Changing the Playing Field: Non-Traditional Security Threats and the State of International Security
Whenever national security is brought up in public discourse, it is commonly thought of and discussed in stricter terms. Images of military personnel performing combat operations, government-sponsored hackers performing network intrusions, or hypersonic missile launches are among the first images. However, these are only part of the entire national security threats posing nation-states around the globe. Non-traditional security threats pose a real and serious challenge to the Intelligence Community and the U.S. national security strategy as a whole.
In advocating a free, open and inclusive Indo-Pacific, Joe Biden has pushed for closer ties with like-minded nations across the maritime region, amidst China’s aggressive behaviour on the international stage. At the core of this strategy, Biden has reached for a tool that was underused by his predecessor Donald Trump: the Quadrilateral Security Dialogue, or Quad, an informal security alliance comprising India, Australia, Japan and the United States (US).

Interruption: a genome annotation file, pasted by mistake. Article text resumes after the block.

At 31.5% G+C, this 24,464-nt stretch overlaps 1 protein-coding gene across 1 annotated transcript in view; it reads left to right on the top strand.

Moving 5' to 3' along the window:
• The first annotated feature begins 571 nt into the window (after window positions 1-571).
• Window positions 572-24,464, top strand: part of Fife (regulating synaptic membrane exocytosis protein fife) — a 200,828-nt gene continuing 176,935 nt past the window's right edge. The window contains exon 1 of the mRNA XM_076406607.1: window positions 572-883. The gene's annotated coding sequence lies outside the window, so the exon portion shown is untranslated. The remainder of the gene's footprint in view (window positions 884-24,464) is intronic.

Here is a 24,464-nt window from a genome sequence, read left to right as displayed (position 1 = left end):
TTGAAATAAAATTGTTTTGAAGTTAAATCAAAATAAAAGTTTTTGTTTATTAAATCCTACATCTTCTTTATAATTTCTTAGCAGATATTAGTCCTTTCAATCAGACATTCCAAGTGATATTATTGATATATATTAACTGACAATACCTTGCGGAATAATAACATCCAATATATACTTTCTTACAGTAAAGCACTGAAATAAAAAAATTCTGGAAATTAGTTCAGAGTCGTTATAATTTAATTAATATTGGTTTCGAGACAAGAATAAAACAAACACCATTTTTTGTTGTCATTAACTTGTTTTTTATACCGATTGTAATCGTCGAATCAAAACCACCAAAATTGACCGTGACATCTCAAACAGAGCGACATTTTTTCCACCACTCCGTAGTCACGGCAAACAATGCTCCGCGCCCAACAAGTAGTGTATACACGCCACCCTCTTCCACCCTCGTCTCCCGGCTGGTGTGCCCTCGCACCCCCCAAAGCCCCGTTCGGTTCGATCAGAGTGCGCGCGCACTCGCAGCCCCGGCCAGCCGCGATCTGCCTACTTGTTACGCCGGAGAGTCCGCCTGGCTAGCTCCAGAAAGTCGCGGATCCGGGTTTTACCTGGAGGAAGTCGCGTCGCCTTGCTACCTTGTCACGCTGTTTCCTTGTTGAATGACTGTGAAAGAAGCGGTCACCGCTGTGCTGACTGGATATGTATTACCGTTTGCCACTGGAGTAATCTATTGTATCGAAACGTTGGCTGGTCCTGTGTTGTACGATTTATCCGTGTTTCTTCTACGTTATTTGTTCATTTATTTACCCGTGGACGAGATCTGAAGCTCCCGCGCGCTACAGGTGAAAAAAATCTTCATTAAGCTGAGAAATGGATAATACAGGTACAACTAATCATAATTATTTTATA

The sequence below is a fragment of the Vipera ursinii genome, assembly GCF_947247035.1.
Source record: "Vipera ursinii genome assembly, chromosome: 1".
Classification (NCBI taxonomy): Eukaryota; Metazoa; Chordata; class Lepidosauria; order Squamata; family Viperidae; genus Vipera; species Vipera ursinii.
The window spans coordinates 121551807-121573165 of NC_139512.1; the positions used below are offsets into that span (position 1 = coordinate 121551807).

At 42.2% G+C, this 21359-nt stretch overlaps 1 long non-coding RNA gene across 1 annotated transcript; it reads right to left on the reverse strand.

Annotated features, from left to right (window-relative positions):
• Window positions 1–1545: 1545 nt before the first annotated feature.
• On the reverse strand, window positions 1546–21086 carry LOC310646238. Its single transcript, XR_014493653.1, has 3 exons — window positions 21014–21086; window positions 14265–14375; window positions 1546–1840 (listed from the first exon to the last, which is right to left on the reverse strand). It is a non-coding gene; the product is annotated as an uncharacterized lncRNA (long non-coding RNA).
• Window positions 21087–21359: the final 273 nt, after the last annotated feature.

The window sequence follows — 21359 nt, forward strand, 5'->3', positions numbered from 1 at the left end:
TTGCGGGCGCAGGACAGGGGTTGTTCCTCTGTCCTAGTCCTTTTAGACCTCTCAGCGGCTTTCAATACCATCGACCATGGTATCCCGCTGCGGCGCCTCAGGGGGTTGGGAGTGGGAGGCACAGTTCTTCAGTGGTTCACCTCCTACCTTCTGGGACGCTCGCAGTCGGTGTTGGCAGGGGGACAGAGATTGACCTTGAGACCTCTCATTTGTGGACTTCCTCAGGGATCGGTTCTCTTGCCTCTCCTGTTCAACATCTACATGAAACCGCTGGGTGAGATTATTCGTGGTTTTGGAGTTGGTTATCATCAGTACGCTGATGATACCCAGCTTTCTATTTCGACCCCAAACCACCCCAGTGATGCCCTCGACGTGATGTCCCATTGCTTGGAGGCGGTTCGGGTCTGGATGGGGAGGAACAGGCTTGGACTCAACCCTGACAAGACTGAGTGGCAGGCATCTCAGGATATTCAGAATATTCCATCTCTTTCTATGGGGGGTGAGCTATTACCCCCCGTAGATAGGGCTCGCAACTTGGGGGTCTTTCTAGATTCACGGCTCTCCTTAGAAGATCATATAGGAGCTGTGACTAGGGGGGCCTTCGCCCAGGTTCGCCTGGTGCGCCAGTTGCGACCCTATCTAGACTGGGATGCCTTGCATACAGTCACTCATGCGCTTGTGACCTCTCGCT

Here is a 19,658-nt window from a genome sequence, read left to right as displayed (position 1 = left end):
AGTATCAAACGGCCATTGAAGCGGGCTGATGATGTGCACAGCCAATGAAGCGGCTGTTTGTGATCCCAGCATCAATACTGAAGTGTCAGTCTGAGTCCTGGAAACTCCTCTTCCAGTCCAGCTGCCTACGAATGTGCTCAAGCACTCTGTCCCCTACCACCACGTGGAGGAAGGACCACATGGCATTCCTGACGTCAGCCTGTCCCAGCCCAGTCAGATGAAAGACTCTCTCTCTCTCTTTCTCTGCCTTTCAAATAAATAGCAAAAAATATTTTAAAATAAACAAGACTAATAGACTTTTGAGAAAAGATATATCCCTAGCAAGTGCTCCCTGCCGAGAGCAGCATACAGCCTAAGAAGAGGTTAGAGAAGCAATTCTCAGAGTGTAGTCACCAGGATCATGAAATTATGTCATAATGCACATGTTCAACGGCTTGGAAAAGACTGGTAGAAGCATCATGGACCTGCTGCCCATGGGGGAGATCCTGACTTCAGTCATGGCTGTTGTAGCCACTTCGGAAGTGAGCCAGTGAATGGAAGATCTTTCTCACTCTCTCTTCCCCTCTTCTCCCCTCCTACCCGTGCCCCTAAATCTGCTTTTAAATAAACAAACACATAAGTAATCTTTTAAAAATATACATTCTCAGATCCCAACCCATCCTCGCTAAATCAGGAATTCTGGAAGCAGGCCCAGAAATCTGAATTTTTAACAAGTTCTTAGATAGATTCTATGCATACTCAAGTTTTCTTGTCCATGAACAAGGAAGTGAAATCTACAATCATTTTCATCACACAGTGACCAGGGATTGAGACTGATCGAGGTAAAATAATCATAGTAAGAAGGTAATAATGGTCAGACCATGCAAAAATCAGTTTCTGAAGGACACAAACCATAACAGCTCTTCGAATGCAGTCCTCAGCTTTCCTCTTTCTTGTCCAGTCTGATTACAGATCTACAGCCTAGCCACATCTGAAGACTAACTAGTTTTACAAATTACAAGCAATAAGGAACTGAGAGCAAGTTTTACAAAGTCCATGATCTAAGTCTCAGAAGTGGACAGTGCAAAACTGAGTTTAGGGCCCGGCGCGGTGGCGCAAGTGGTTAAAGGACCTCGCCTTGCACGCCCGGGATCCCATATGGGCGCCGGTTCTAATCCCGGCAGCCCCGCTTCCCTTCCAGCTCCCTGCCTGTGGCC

Rhetorical attacks between China and the United States have arrived at an all-time high after the Eastern Giant has sparked world-wide antagonism with its crusade against human rights and its aggressive foreign policy. A confrontation between the two superpowers could bring disastrous consequences for both, but one of the most striking might be the ultimate vanishing of the Chinese Communist Party. If the party is to maintain its grip on China, it has to play its cards well, and a foreign port in Pakistan could play a major role in it.